As Dayaneni says, “Occupy the Farm is an act of ongoing civil disobedience, and the action is farming.” The point being, in a system that has no ground rules for governing land within a Commons framework, the old rules will need to be cast aside. Civil disobedience spelled the other way around is moral obedience – standing for a higher principle. Doing it is messy, especially with so many divergent interests at stake. It takes courage, it takes commitment – and, in many cases, it requires breaking the law.
The Occupy Movement writ large has not been shy about any of these questions – from Zucotti Park to Oscar Grant plaza, to public squares everywhere, the movement has pushed the boundaries of the law. In return, it has received grim treatment that bears frequent recall: Scott Olsen, the Iraq War veteran who received a traumatic head injury from an Oakland Police Department projectile; the pepper-spraying and beatings of students at UC campuses; police abuse in New York City, and countless arrests are testament to the lengths the authorities will go, daily, to protect and serve private property and big financial interests. From abolition to civil rights to the anti-war movements, we know this is how the state responds when the Commons are reclaimed, whether the Commons in question are political spaces or physical territory.
That said, until the day the police arrive in their militarized gear, being on the Occupied Gill Tract feels nothing like breaking the law. The plot today is a flat piece of green and tilled pasture edged by palm and Russian olive trees and surrounded by high chain link fence, bordered by major urban thoroughfares, a mile from the highway and in plain view of the Albany Police Department and several gas stations. A mixed and scrubby bunch of people – occupiers, UC faculty, permaculturists, neighbors, children – sit on straw bales or under tent canopies talking, or walk with jugs of water down the 40 or so rows of crops that were tilled and planted over the past two weeks. Drugs and alcohol are prohibited, and dogs must be leashed – after all, farmland is for farming.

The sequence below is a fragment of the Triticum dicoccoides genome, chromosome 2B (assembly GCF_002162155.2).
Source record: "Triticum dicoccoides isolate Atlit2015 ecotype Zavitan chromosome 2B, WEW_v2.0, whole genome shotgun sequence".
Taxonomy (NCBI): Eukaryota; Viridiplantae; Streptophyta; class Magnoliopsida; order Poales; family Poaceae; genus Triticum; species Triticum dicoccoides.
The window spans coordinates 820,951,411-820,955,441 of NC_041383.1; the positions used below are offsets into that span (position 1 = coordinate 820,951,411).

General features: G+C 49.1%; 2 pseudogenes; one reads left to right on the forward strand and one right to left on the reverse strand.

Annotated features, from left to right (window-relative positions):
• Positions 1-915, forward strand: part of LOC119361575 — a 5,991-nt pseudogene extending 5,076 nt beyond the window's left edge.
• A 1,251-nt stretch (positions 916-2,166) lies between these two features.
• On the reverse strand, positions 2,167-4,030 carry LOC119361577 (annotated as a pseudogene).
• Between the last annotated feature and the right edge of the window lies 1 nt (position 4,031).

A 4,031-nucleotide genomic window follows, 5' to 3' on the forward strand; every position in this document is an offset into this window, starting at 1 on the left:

During the family farm days they’ve held for two weekends in a row, children dig and plant, musicians take the stage to strum or simply stroll through the fallow stretches of the land, folks sit in circles learning about the joys of composting or the complexities of the global food system. The first Sunday after the land was taken, several of us held a welcome home ceremony for the descendents of seeds that had been moved off the tract twelve years ago – during one of the moments when the university prioritized genetic research over agro-ecology – and been saved year after year at the Bay Area Seed Library down the road. In less than an hour, a dozen people planted a permaculture plot to continue growing the seedstock that had been in diaspora for over a decade. My four-year old daughter helped out, and everyday since, she has asked to go back.
Despite the growing attention given to food, farming, and open land in the urban East Bay, there is no place I know that feels like this.
Certainly the joy of being on this little parcel of farmland is first and foremost that of getting a breath of fresh air in an urban environment. But could it be that part of the pleasure of setting foot here is that it’s against the law? That it’s neither a public park nor a private farm, but a brief and utopian step outside of the rules that surround and enclose us everywhere we go? That we are not supposed to be here?
As the struggle of Occupy the Farm continues, it takes shape as a battle for public sympathy. Certainly the genetics researchers and university administrators and the UC Police and a fair number of law-abiding neighbors would like to see the farm put back into private hands. One of the researchers – the one with intellectual property rights to the technique that allows corn to be more efficiently modified – said about the occupiers, “They’re not bad people – they’re just good people on my land.” His statement points to one of the underlying issues: where one’s sympathies lie is determined, in large part, by whether or not one believes in the Commons.
Lesley Haddock, one of the Farmers, wrote yesterday in the Daily Cal, “The Occupy movement began with the idea that we could no longer depend on the powers that be to provide for us. Occupy the Farm takes this message one step further, demonstrating that we can create our own alternatives. If this farm stays, and if farms like this one continue to spring up in urban centers around the world, we won’t need to rely on the massive industrial structures that feed us genetically contaminated and nutrient-poor foods. We can create our own sustainable models and grow food the way we know it should be grown.”
That’s a big “if.” But it’s the if that holds open the door onto the Commons.